Great question! This is where for me there was a most noticeable void. Prior to Wells Fargo, employers with whom I worked offered nothing to assist Veterans with the initial transition. If I found an external resource that could help in my transition, my employers were typically supportive. But again, they offered/developed nothing. It would not be until several years later when joining Wells Fargo that I would (for the first time since I exited the military in 1998) have an employer who offered internal resources/programs to assist members of the military community within the organization.

DI: Also, did you always have an idea of what career or industry you wanted to pursue post-military life?

This question makes me smile. Actually, I credit the Navy with helping me realize that creating consistent and compelling learning experiences was my sweet spot; the point at which what I can do, what others need me to do and what I love to do converge. Since exiting the military, no matter the position or employer, some component of Learning & Development has been a critical component of my job responsibilities. So, a huge 'shout out' and "thank you" to the Navy for helping me discover my passion.

DI: Lastly, there are stereotypes that women can't handle the mental strain of combat or aren't strong enough. In what ways have you personally opposed these gender stereotypes in the military and continue to do so in your new role?

People will think what they think until they are willing to be open to new and different perspectives. For me, it's not so much about challenging stereotypes but rather ushering in a paradigm shift. Reality is, yes. For some women the mental strain of being in combat is more than they can bear. AND, the same is true for some men. Whether I failed or succeeded at points in my military career, it wasn't because I am a woman. It was because I am human and imperfect. This is not to say that others have not had experiences tied to gender stereotypes. It is to say that adversity due to gender was not my reality.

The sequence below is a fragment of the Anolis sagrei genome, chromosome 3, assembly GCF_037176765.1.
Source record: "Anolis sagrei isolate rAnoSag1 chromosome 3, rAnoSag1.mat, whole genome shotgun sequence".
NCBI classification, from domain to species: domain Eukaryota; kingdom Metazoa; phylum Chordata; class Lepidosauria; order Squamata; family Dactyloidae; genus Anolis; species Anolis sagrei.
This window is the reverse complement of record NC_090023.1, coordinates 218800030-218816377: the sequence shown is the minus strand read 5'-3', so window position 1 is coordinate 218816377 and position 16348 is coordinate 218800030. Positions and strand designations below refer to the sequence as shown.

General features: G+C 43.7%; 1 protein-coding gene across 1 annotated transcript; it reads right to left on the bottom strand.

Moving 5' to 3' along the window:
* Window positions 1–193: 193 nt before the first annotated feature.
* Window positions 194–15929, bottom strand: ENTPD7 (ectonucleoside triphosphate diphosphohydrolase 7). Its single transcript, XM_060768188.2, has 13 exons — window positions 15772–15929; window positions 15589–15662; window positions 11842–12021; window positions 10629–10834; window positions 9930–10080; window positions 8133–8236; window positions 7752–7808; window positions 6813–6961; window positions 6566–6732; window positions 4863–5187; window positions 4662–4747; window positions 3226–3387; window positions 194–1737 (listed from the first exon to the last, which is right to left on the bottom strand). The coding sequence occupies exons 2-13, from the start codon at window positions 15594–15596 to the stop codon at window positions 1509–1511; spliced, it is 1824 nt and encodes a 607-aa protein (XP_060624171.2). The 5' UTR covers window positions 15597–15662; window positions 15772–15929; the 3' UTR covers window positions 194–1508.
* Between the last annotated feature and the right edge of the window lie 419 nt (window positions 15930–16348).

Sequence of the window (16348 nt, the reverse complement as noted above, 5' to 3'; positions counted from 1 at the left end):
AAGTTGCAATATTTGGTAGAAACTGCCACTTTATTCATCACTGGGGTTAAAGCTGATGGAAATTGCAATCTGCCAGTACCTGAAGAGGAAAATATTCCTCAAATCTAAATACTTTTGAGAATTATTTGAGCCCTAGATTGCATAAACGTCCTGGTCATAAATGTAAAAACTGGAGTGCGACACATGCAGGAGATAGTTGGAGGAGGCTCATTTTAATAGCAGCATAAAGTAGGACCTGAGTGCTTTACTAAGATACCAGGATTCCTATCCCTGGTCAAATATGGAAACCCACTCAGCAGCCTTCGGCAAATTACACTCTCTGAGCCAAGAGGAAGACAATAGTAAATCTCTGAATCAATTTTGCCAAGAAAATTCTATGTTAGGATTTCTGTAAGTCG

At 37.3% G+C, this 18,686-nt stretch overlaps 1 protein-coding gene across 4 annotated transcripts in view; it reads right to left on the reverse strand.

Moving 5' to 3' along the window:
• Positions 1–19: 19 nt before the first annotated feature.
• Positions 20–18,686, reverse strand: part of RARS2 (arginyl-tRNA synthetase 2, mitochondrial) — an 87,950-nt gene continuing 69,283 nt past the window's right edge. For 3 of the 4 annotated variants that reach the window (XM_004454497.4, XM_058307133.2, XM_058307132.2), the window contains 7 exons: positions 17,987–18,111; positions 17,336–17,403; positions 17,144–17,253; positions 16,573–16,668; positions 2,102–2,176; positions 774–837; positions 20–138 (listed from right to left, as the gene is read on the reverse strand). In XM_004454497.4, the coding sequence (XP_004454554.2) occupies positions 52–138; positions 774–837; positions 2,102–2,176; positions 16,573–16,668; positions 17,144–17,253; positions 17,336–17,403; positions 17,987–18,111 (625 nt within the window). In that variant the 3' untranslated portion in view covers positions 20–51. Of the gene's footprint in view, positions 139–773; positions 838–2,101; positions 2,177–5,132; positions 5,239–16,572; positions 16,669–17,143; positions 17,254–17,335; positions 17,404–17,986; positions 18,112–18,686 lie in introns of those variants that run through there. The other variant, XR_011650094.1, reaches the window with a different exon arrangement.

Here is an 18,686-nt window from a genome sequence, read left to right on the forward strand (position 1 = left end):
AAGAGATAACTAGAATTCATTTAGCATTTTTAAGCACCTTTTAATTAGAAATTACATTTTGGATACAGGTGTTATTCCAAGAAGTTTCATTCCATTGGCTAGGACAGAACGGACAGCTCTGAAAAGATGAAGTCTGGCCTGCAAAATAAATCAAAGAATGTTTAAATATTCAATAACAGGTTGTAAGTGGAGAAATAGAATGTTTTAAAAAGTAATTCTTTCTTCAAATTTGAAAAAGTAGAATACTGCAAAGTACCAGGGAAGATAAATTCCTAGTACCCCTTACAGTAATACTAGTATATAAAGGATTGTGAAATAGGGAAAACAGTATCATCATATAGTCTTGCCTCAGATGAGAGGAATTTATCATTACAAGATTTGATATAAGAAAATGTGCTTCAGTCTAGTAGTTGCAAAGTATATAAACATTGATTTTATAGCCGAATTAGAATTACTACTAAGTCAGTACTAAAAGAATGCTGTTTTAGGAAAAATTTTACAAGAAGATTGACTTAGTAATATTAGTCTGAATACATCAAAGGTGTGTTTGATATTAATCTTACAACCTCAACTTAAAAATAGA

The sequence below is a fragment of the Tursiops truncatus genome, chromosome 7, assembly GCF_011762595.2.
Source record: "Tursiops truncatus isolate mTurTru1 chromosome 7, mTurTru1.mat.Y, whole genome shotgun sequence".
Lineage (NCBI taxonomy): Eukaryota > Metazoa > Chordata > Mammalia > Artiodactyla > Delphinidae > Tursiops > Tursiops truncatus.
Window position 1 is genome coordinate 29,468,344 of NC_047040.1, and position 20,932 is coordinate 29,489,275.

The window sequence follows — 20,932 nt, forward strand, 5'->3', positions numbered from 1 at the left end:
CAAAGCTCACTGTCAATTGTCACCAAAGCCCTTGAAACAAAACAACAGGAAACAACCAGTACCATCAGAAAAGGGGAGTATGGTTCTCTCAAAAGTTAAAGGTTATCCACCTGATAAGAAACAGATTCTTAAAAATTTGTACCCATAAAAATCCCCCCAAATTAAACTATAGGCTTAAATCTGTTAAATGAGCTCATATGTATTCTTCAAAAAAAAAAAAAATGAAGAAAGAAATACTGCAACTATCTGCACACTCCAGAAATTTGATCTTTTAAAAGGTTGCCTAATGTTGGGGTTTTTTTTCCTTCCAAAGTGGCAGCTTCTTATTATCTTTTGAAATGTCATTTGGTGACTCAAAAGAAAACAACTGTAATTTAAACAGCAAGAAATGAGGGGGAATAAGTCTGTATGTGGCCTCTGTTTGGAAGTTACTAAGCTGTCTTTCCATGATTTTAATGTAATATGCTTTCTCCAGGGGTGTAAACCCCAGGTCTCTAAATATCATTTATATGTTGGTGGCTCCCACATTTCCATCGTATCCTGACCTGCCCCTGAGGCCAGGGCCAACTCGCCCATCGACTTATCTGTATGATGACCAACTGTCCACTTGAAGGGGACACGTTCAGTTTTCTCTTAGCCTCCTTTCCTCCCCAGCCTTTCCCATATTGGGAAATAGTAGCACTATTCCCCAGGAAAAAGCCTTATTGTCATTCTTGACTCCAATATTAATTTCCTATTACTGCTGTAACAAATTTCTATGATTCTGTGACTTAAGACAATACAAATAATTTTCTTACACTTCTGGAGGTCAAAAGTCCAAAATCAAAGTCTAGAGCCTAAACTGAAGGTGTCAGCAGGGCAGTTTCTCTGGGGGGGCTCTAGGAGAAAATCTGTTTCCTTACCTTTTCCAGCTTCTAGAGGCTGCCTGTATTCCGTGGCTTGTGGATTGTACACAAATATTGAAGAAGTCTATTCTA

That being said, it is no secret that (generally) women disproportionately face certain dynamics in corporate settings than our male counterparts do (e.g., glass ceiling, equal pay, etc…). How do I usher in a paradigm shift/challenge stereotypes? I simply show up. As my best, authentic, unrelenting self – I show up. I do my best. I challenge the status quo if there is viable challenge to be made. And, I focus on helping others realize and walk their full potential. I'm a woman. When people see me, they know that. So, just in my showing up in this authentic yet results-oriented way, I offer the opportunity for others to reconsider gender stereotypes and shift their paradigm. As my mom would say at times, "Sometimes you have to show 'em rather than tell 'em."

I heard one Wells Fargo leader share this, "The military is a microcosm of society." This is so true. The same stereotypes that abound in society exist in the military…because those who serve in the military bring with them the life experiences, assumptions and beliefs of the societies of which they were previously a part.

The Informal Sisterhood: Why Women of Color Bond Through the Barriers

"These women have walked a mile in my shoes, they understand the struggle," says Michelle Gadsden-Williams, Managing Director of Inclusion and Diversity for North America at Accenture, and panelist at DiversityInc's 2018 Women of Color and Their Allies event.

Produced by: Alana Winns
Videography by: Christian Carew

Marriott's Erika Alexander: The Best Leaders Cultivate the Best Teams

"There is no way to have an extraordinary team that drives outstanding results where women of color are not represented," says Erika Alexander, Chief Lodging Services Officer at Marriott, and panelist at DiversityInc's 2018 Women of Color and Their Allies event.

Produced by: Alana Winns
Videography by: Christian Carew

Promoting Diversity's Not a Career Killer

Sodexo top leader saw her career flourish after being tapped to head up women's diversity effort.

Lorna Donatone was appointed Sodexo's Region Chair for North America and CEO of Schools worldwide in January, overseeing 133,000 employees and all Sodexo business in the U.S., Canada and Puerto Rico.

Her rise in leadership at the company has been impressive, but she wondered early on if taking on a diversity role at the company would hurt her career. Clearly, it did not, and it actually helped propel career.

Here is the first in our new video series, Leadership Career Advice, where Donatone shares a story about taking on the role of leading Sodexo's Women's Network Group in 2002.

And the following is a Q&A with Donatone conducted by DiversityInc's CEO Luke Visconti.